Residents in Mashpee hoping the cellphone tower proposed by the town in the southern part of Mashpee would go up quickly are getting no relief this week.
The town’s legal counsel advised that the two newly elected members of the Mashpee Planning Board should not sit in on the pending hearing in front of the board.
As a result, the applicants on behalf of the town, Blue Sky Towers, will likely request that the hearing begin anew, with five voting members sitting in.
The planning board has already held a number of hearings on the tower, one lasting over three hours.
Through the board of selectmen, the town issued a request for proposals two years ago to build a tower on Red Brook Road on the same parcel where Mashpee Fire Station 2 is located. Blue Sky Towers was granted the project. The company proposes building a 150-foot-tall tower.
The project has gone before the Cape Cod Commission, which gave the tower the green light; Town Meeting has debated the project, which resulted in a not-so-favorable outcome; and now the planning board is scheduled to continue its public hearing on the tower on Wednesday, June 19.
The board continued the discussion from a meeting in May and decided to hire an independent consultant to review some of the testimony filed by Blue Sky.
Since then, one planning board member, David W. Weeden, was voted off the board. Another board member David Kooharian did not seek reelection; that lead to the vacancy of his seat. Two new members, John F. Phelan and Joseph D. Callahan, were voted in as the newest members of the board.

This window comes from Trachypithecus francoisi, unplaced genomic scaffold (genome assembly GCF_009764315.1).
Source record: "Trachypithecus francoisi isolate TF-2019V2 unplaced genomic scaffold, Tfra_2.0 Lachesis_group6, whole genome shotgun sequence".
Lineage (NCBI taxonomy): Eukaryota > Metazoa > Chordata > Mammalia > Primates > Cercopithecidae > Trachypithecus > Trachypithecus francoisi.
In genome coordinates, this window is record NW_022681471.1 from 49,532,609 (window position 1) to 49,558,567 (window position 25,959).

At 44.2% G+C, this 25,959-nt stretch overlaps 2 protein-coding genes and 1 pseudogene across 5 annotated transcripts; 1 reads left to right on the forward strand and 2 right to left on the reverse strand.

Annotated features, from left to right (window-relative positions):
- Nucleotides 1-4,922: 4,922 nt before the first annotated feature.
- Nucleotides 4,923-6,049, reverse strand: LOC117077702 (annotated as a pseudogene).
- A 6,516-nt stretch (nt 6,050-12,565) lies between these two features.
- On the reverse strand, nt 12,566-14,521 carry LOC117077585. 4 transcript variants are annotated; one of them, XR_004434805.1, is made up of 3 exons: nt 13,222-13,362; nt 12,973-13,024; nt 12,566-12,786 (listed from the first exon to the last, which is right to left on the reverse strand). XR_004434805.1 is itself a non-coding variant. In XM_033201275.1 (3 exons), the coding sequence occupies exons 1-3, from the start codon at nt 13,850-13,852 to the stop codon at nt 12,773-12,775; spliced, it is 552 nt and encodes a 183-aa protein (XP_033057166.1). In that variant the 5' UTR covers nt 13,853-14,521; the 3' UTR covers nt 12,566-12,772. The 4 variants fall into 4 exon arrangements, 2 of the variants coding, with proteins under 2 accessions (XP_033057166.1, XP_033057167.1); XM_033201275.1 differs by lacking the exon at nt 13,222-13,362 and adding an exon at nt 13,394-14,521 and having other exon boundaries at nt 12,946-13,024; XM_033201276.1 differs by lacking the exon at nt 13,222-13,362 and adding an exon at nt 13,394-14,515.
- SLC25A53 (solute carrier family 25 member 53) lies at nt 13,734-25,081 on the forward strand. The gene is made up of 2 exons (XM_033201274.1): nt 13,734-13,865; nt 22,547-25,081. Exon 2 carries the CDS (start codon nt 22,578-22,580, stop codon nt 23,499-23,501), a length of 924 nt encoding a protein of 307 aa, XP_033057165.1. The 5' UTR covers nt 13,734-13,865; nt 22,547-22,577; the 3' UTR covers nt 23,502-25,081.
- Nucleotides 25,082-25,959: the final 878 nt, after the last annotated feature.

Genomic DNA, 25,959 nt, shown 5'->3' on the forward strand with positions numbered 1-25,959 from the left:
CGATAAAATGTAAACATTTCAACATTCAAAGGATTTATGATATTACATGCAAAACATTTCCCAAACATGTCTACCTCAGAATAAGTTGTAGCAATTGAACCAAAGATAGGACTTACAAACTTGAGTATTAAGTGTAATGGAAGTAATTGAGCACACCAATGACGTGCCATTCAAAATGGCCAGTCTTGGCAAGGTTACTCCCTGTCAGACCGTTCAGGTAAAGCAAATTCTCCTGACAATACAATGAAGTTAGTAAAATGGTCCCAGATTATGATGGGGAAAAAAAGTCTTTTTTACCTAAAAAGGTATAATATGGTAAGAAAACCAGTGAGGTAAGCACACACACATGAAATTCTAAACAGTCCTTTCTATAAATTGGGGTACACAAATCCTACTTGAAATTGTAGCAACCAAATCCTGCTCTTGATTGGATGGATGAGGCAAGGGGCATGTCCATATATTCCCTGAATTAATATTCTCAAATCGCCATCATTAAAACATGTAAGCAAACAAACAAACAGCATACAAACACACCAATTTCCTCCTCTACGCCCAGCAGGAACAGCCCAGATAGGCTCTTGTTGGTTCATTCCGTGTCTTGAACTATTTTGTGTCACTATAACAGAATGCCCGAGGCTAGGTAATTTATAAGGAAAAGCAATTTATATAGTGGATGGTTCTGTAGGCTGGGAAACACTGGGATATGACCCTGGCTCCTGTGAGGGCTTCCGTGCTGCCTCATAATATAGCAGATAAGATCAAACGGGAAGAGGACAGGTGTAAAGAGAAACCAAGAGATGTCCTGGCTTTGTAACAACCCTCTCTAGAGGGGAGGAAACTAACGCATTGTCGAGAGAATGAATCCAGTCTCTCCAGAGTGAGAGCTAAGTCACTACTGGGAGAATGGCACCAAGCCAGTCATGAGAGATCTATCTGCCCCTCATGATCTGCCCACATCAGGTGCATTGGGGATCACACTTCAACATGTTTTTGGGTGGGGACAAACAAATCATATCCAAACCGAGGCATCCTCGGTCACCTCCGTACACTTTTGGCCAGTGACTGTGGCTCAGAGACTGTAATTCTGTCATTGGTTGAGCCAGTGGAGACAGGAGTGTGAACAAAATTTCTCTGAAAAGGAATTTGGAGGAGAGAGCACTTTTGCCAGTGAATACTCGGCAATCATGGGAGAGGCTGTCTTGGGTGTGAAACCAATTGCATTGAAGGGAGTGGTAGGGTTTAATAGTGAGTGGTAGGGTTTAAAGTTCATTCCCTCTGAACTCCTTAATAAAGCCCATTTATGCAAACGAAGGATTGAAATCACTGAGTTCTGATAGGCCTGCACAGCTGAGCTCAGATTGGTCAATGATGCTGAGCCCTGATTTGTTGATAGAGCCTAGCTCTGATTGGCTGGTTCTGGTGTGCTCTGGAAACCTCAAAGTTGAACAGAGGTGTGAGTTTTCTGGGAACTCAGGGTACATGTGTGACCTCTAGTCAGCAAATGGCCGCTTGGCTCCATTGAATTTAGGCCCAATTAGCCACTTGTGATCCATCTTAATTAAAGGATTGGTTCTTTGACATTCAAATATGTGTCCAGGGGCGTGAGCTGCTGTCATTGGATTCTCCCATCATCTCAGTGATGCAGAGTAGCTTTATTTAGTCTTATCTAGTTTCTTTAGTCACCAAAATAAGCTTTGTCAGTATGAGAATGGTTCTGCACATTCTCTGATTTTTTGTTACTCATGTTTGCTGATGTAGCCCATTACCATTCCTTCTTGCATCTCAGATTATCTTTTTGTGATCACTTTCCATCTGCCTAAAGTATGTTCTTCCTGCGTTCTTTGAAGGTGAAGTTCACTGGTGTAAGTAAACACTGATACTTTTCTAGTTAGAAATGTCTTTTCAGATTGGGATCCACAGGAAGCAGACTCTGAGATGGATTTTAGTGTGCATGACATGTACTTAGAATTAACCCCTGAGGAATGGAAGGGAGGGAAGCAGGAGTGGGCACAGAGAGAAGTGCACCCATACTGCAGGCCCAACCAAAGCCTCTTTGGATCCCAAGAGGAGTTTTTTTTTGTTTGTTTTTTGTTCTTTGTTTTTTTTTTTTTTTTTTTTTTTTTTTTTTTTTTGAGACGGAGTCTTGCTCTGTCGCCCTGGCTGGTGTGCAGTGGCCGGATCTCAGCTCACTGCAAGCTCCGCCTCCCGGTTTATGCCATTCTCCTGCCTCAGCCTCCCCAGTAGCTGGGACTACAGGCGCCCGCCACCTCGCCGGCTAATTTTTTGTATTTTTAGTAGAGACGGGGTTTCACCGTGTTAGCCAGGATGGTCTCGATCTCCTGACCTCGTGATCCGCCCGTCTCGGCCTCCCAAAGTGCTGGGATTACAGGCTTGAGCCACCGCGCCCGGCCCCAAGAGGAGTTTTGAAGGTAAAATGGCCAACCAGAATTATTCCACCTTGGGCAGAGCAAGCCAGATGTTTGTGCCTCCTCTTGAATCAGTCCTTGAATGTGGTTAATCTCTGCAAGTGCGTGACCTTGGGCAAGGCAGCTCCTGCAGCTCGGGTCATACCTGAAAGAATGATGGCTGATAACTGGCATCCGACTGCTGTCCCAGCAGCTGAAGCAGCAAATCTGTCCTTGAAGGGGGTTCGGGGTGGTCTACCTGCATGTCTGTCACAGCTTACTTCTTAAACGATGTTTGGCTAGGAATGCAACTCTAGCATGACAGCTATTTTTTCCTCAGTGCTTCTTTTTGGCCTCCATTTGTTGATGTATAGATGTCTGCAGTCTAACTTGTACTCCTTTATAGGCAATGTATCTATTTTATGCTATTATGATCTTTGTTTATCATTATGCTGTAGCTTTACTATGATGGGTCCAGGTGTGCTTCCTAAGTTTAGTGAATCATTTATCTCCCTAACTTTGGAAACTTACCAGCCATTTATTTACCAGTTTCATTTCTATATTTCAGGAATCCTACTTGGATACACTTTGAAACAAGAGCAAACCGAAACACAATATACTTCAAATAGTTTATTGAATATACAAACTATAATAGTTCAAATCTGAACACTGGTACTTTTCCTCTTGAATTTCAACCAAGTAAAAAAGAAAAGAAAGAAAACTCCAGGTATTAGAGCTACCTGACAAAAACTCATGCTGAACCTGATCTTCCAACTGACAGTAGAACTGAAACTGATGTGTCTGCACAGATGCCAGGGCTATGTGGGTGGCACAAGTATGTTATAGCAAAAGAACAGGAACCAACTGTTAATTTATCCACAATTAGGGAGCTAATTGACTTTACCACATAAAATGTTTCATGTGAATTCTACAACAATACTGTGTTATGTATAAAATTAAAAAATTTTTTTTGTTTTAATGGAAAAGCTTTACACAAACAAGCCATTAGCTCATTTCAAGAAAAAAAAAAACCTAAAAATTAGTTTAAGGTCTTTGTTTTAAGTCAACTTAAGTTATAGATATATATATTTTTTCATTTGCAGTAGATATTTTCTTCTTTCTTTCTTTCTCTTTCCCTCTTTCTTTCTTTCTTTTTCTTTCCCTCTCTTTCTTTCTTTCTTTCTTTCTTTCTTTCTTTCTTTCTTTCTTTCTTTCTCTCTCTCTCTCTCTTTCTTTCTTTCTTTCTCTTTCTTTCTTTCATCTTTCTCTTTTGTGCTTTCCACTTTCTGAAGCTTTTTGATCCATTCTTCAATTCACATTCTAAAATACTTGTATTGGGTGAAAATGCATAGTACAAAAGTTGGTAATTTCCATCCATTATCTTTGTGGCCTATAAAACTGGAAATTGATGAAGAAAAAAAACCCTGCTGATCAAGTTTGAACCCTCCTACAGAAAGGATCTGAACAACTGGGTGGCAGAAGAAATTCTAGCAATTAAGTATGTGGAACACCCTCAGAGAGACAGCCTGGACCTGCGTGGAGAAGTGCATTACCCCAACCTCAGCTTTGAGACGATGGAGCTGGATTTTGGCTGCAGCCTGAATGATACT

With its opinion for the planning department, the town’s legal counsel referenced an appeals court decision in Massachusetts known as the Mullin case. A judge in the 1983 case ruled that if a planning board member misses more than one hearing when substantive plans were presented, that member cannot rule on the proposal.
Still, four members of the current board have been present for the hearings. Associate member Robert Hansen has sat through the hearings. He would continue to and could rule on the decision before the board.
But Town Planner Evan R. Lehrer said that the applicant, Blue Sky, has said that it wants a full board reviewing the material and ruling.
To approve a special permit, the board needs a supermajority of members voting in favor. If only four members were sitting in on the hearing, all four would need to approve the plans, Mr. Lehrer said.
The town planner said the town anticipates that Blue Sky will ask to restart the hearing and to have five members in on the hearing and vote.